From Mélie’s Garden
Visiting gardens can lead you to some of the most interesting and enchanting places around the world. The Untermeyer Gardens in Yonkers, NY is one of those sites. Created at the turn of the last century by prominent New York lawyer Samuel Untermeyer it sits along the banks of the Hudson overlooking the river and the Palisades beyond. Untermeyer commissioned William Wells Bosworth, a popular architect of the day, who had just completed Kykuit (the John D. Rockefeller house and garden a bit further up the Hudson) to build a garden for him. It would include a rock folly called the “Temple of Love” and an enchanting Persian walled garden or “Paridayda” based on the Garden of Eden. The towers Bosworth placed in each corner of the wall represent the four elements (earth, fire, water, and air) and the ground below was divided into canals, which symbolize the four rivers of paradise. (Syr Darya, Amu Darya, Euphrates, and Nile). Beautiful flower beds containing unusual shrubs and plants were placed against the walls and along the canals. Sculpture and mosaic tiles also accentuated the different spaces. Sixty gardeners worked and lived on the property and were primarily fed from the extensive vegetable gardens and sixty greenhouses. During his lifetime, Untermeyer loved to entertain in this beautiful garden and many musical and dramatic productions were performed there to admiring guests. After his death, the garden was given to the City of Yonkers, unfortunately with no endowment, so it quickly fell into disrepair.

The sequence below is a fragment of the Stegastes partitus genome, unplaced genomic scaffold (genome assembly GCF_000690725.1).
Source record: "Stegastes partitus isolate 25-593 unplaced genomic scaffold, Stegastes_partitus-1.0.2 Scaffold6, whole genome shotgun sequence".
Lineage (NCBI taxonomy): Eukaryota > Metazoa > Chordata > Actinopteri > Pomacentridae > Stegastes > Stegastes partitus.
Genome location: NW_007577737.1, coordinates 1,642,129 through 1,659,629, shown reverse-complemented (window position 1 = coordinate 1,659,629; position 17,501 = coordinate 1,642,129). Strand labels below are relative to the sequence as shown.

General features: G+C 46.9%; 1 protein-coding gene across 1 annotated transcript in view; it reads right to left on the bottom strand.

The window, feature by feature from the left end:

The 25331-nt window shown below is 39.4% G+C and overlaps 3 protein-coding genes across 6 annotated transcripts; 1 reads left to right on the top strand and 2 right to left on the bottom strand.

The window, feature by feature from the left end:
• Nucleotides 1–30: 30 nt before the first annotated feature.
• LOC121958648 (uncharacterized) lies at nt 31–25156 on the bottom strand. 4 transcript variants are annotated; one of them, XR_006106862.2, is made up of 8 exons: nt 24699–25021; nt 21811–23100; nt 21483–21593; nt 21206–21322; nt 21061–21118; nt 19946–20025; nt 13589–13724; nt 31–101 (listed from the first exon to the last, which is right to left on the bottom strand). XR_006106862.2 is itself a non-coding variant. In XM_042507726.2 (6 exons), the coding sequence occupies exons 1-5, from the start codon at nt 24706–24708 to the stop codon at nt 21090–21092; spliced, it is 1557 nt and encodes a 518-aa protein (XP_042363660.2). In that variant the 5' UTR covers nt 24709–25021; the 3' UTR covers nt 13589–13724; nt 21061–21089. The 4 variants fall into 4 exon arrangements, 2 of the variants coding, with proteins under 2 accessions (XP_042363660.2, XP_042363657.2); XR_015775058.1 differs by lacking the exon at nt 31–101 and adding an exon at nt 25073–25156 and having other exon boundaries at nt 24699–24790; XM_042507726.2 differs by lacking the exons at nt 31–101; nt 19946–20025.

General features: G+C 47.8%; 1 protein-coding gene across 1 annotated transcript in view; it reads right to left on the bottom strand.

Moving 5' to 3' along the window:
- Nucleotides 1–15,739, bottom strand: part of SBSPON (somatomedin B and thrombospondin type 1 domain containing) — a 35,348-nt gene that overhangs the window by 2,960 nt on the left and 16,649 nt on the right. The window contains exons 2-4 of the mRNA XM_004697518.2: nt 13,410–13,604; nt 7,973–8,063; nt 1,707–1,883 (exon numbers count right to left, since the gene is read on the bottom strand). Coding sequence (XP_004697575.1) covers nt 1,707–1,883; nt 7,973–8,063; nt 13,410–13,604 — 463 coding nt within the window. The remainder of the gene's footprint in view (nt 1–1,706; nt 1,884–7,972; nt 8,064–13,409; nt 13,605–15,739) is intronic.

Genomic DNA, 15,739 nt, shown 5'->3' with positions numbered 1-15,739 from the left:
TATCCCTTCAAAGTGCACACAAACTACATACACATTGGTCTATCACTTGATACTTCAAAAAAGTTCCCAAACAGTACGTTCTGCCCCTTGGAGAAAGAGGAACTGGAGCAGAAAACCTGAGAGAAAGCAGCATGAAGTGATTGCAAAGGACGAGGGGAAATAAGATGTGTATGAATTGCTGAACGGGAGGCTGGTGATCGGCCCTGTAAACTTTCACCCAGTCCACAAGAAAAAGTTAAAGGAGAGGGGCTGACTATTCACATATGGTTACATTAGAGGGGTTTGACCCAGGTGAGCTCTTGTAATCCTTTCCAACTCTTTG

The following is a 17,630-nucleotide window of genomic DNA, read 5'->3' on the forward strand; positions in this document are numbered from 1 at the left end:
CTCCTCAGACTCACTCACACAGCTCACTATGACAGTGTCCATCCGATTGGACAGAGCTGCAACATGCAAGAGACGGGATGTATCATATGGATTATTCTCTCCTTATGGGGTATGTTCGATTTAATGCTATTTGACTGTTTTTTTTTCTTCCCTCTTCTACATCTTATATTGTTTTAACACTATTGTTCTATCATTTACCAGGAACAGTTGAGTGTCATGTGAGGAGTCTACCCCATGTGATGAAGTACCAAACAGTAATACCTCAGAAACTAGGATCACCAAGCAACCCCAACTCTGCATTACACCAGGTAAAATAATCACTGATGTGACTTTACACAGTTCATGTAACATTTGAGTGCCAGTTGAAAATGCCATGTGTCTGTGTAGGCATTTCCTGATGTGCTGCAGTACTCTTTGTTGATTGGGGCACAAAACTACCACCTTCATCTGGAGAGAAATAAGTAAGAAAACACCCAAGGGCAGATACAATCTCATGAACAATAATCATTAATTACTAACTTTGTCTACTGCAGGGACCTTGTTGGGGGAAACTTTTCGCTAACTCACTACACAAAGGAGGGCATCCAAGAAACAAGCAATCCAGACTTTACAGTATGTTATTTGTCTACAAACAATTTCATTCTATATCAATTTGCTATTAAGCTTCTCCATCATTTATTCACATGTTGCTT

Ten years ago, Stephen Byrns (an architect and a former New York City Landmarks Preservation commissioner) discovered the gardens as he was riding his bike along the Hudson. He became intrigued with the place and gathered together a team of experienced gardeners to explore possible renovation; this group included Marco Polo Stufano who had been the Director of Wave Hill, another Hudson River garden and estate just to the south in Riverdale. The Untermeyer was completely overgrown with invasive trees and vines similar to much of Fishers Island. As it had been abandoned for over 60 or 70 years, the team worked from old photographs to find the key elements to restore. Today, the vistas to the Hudson have been opened up and the borders have been replanted. The walls and canals have been rehabilitated and the work now is to restore the many mosaic elements within the garden.
In his extensive research, Byrns came upon the harvest celebration Mehregan, which dates back to the 4th century in Persia and is still a festival in present-day Iran. It is the day farmers celebrate that God has given them food to survive in the coming winter months. In ancient times it was celebrated in style at Persepolis. Today banquet tables are still decorated with sprigs of marjoram, dishes of rose water, sweets, almonds, and pistachios. Vegetables, fruits, and flowers are also major parts of the festival and pomegranates are given as gifts. Last Sunday, my husband and I took some of our friends to a glorious celebration of Mehregan in the garden. We ate delicious exotic food and listened to haunting Persian music as we overlooked the Hudson celebrating the rebirth of this wonderful place.
Returning to Fishers Island, we learned that this week on October 2nd the Community Center is having a Community Persian Night Dinner, also celebrating the end of summer and the beginning of fall. So our many cultures are not so far apart after all!